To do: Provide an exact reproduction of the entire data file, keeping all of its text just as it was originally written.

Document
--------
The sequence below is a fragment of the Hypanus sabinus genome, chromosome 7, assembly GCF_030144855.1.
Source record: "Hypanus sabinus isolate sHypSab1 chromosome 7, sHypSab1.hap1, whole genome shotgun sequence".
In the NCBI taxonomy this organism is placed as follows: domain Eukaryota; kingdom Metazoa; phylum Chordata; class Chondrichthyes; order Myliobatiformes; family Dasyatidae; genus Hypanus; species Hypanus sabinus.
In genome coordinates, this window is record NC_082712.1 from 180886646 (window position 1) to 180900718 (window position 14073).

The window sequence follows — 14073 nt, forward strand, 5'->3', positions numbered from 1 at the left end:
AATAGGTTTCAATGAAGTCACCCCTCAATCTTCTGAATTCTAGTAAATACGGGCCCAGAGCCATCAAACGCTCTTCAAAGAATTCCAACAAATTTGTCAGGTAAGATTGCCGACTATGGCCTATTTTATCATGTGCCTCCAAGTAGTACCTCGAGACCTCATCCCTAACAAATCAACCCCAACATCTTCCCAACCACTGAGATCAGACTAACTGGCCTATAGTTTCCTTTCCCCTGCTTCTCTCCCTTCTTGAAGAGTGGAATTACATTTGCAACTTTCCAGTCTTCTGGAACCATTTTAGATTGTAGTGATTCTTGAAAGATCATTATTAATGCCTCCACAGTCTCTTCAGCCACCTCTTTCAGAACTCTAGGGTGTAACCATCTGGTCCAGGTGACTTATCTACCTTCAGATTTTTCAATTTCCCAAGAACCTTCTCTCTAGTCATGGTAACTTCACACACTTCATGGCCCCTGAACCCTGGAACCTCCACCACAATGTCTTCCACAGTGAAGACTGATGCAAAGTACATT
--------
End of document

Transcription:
The sequence below is a fragment of the Hypanus sabinus genome, chromosome 7, assembly GCF_030144855.1.
Source record: "Hypanus sabinus isolate sHypSab1 chromosome 7, sHypSab1.hap1, whole genome shotgun sequence".
In the NCBI taxonomy this organism is placed as follows: domain Eukaryota; kingdom Metazoa; phylum Chordata; class Chondrichthyes; order Myliobatiformes; family Dasyatidae; genus Hypanus; species Hypanus sabinus.
In genome coordinates, this window is record NC_082712.1 from 180886646 (window position 1) to 180900718 (window position 14073).

The window sequence follows — 14073 nt, forward strand, 5'->3', positions numbered from 1 at the left end:
AATAGGTTTCAATGAAGTCACCCCTCAATCTTCTGAATTCTAGTAAATACGGGCCCAGAGCCATCAAACGCTCTTCAAAGAATTCCAACAAATTTGTCAGGTAAGATTGCCGACTATGGCCTATTTTATCATGTGCCTCCAAGTAGTACCTCGAGACCTCATCCCTAACAAATCAACCCCAACATCTTCCCAACCACTGAGATCAGACTAACTGGCCTATAGTTTCCTTTCCCCTGCTTCTCTCCCTTCTTGAAGAGTGGAATTACATTTGCAACTTTCCAGTCTTCTGGAACCATTTTAGATTGTAGTGATTCTTGAAAGATCATTATTAATGCCTCCACAGTCTCTTCAGCCACCTCTTTCAGAACTCTAGGGTGTAACCATCTGGTCCAGGTGACTTATCTACCTTCAGATTTTTCAATTTCCCAAGAACCTTCTCTCTAGTCATGGTAACTTCACACACTTCATGGCCCCTGAACCCTGGAACCTCCACCACAATGTCTTCCACAGTGAAGACTGATGCAAAGTACATT